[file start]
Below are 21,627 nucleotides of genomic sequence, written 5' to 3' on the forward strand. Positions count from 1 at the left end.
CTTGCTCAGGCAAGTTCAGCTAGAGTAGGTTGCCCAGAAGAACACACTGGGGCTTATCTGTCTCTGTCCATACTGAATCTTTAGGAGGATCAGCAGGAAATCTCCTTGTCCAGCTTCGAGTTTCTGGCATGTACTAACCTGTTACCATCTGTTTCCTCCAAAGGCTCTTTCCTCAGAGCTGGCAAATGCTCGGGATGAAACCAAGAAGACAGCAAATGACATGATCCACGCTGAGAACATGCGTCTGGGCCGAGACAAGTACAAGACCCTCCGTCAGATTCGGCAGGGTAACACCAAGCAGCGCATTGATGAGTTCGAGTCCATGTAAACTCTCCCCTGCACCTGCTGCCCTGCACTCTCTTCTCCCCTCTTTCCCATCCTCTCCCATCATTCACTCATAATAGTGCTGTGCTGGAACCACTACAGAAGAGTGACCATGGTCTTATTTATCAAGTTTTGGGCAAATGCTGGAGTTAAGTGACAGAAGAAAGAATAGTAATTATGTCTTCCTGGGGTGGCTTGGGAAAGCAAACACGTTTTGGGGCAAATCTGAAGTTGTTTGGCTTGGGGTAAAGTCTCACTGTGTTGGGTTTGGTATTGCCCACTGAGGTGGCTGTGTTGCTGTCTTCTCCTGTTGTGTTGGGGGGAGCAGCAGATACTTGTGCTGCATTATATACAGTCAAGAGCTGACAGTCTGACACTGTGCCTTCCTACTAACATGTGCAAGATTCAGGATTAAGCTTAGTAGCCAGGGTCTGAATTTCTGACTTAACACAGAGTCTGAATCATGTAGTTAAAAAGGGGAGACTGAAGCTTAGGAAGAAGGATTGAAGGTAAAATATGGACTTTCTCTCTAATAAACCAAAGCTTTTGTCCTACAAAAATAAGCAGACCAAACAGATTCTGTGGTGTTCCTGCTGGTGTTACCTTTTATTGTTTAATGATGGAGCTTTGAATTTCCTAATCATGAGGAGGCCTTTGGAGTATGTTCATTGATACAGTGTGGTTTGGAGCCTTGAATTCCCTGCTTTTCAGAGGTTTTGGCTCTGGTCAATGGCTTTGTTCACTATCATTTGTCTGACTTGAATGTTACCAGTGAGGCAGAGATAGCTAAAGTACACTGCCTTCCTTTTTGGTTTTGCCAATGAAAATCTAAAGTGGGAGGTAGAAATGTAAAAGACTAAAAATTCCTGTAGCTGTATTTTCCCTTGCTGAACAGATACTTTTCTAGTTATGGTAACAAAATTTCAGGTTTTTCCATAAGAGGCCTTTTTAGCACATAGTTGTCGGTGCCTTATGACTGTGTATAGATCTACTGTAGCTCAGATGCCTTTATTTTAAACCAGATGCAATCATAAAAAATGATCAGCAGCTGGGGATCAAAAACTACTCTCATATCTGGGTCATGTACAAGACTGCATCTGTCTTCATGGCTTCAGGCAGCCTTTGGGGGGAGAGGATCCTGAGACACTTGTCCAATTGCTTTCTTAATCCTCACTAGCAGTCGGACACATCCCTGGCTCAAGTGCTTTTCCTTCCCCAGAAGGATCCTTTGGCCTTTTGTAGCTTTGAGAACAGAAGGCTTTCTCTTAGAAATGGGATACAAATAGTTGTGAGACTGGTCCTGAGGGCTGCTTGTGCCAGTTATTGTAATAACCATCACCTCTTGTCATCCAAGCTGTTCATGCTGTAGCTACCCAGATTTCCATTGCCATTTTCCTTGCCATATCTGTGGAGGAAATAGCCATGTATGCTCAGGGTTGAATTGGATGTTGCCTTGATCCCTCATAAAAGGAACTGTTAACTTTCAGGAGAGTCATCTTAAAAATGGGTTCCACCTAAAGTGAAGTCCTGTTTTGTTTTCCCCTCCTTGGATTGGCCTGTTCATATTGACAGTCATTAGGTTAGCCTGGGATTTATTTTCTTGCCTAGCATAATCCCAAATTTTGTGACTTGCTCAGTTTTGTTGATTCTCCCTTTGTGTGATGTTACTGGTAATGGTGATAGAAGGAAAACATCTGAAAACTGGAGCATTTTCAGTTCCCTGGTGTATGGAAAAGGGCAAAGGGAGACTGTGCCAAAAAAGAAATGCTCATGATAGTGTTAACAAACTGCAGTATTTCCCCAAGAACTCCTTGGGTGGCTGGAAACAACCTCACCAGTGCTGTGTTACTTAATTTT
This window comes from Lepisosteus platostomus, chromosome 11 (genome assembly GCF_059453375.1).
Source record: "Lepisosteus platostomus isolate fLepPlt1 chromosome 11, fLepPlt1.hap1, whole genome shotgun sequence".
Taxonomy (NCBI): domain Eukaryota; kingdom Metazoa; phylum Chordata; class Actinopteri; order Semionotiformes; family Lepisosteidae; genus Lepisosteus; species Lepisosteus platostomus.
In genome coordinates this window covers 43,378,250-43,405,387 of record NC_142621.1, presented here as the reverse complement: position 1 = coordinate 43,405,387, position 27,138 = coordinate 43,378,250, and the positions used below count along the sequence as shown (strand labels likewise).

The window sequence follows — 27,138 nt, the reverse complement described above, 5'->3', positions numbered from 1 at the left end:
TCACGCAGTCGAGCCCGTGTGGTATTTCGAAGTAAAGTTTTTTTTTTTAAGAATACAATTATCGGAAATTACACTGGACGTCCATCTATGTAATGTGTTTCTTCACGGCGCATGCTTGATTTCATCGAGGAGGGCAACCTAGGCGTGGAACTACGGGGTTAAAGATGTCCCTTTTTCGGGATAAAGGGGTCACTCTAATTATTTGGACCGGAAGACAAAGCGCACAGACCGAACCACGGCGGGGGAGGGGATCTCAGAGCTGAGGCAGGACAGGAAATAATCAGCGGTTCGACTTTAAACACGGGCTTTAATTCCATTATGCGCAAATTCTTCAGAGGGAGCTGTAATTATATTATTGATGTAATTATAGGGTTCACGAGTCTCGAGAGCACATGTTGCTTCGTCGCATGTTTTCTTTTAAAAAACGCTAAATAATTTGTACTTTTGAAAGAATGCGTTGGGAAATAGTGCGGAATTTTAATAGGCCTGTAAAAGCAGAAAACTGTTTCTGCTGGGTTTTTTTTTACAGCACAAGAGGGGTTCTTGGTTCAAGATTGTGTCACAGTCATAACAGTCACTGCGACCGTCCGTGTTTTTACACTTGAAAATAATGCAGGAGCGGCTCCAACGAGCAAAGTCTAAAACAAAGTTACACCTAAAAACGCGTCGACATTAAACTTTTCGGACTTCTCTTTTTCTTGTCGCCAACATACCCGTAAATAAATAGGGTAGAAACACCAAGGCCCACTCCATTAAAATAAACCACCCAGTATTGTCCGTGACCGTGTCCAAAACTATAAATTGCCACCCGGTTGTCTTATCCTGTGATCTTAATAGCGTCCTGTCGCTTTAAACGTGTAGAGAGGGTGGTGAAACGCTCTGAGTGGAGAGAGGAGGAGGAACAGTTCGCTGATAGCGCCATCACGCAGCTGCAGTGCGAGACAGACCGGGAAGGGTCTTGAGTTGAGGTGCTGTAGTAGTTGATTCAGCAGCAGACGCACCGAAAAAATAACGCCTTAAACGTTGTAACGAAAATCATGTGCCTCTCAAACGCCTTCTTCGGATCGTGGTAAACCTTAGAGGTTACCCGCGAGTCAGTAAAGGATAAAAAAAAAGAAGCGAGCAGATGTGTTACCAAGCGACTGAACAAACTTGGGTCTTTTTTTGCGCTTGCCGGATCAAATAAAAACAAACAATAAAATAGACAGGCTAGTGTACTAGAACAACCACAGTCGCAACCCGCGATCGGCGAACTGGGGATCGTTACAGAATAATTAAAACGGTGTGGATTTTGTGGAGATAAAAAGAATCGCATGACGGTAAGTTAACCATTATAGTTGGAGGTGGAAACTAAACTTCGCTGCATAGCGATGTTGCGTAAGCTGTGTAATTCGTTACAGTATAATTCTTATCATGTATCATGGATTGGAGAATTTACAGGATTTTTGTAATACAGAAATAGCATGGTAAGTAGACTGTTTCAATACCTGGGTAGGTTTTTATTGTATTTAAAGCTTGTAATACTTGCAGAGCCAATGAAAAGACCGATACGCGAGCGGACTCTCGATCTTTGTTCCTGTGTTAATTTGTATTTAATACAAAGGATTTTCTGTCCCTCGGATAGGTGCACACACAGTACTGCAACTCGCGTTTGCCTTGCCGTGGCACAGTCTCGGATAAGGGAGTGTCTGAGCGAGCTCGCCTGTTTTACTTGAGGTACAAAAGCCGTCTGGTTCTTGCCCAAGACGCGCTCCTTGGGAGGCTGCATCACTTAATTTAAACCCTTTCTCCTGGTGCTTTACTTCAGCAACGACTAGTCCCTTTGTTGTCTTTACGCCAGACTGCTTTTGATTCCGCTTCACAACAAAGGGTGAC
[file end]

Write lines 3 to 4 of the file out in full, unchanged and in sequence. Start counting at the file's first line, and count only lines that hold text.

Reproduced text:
This window comes from Lepisosteus platostomus, chromosome 11 (genome assembly GCF_059453375.1).
Source record: "Lepisosteus platostomus isolate fLepPlt1 chromosome 11, fLepPlt1.hap1, whole genome shotgun sequence".